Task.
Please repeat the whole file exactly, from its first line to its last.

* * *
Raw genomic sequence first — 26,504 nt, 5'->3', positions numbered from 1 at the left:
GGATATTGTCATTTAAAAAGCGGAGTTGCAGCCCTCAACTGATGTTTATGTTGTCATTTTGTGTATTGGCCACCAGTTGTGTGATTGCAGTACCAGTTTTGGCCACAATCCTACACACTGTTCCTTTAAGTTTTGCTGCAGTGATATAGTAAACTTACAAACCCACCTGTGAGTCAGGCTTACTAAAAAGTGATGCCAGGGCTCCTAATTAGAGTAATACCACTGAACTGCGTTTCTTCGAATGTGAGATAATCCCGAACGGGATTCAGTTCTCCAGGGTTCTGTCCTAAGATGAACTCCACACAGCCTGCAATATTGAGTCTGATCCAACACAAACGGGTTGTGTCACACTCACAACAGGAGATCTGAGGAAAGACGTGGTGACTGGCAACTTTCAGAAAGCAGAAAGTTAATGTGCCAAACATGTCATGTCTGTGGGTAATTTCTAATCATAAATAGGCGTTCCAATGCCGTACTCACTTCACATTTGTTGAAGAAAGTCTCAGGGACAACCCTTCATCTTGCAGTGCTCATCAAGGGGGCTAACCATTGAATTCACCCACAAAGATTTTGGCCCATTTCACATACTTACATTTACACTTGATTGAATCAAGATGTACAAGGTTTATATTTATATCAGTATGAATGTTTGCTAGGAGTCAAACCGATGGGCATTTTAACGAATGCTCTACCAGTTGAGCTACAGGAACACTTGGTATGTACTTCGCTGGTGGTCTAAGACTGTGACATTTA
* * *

Raw genomic sequence first — 26,504 nt, 5'->3', positions numbered from 1 at the left:
GGATATTGTCATTTAAAAAGCGGAGTTGCAGCCCTCAACTGATGTTTATGTTGTCATTTTGTGTATTGGCCACCAGTTGTGTGATTGCAGTACCAGTTTTGGCCACAATCCTACACACTGTTCCTTTAAGTTTTGCTGCAGTGATATAGTAAACTTACAAACCCACCTGTGAGTCAGGCTTACTAAAAAGTGATGCCAGGGCTCCTAATTAGAGTAATACCACTGAACTGCGTTTCTTCGAATGTGAGATAATCCCGAACGGGATTCAGTTCTCCAGGGTTCTGTCCTAAGATGAACTCCACACAGCCTGCAATATTGAGTCTGATCCAACACAAACGGGTTGTGTCACACTCACAACAGGAGATCTGAGGAAAGACGTGGTGACTGGCAACTTTCAGAAAGCAGAAAGTTAATGTGCCAAACATGTCATGTCTGTGGGTAATTTCTAATCATAAATAGGCGTTCCAATGCCGTACTCACTTCACATTTGTTGAAGAAAGTCTCAGGGACAACCCTTCATCTTGCAGTGCTCATCAAGGGGGCTAACCATTGAATTCACCCACAAAGATTTTGGCCCATTTCACATACTTACATTTACACTTGATTGAATCAAGATGTACAAGGTTTATATTTATATCAGTATGAATGTTTGCTAGGAGTCAAACCGATGGGCATTTTAACGAATGCTCTACCAGTTGAGCTACAGGAACACTTGGTATGTACTTCGCTGGTGGTCTAAGACTGTGACATTTA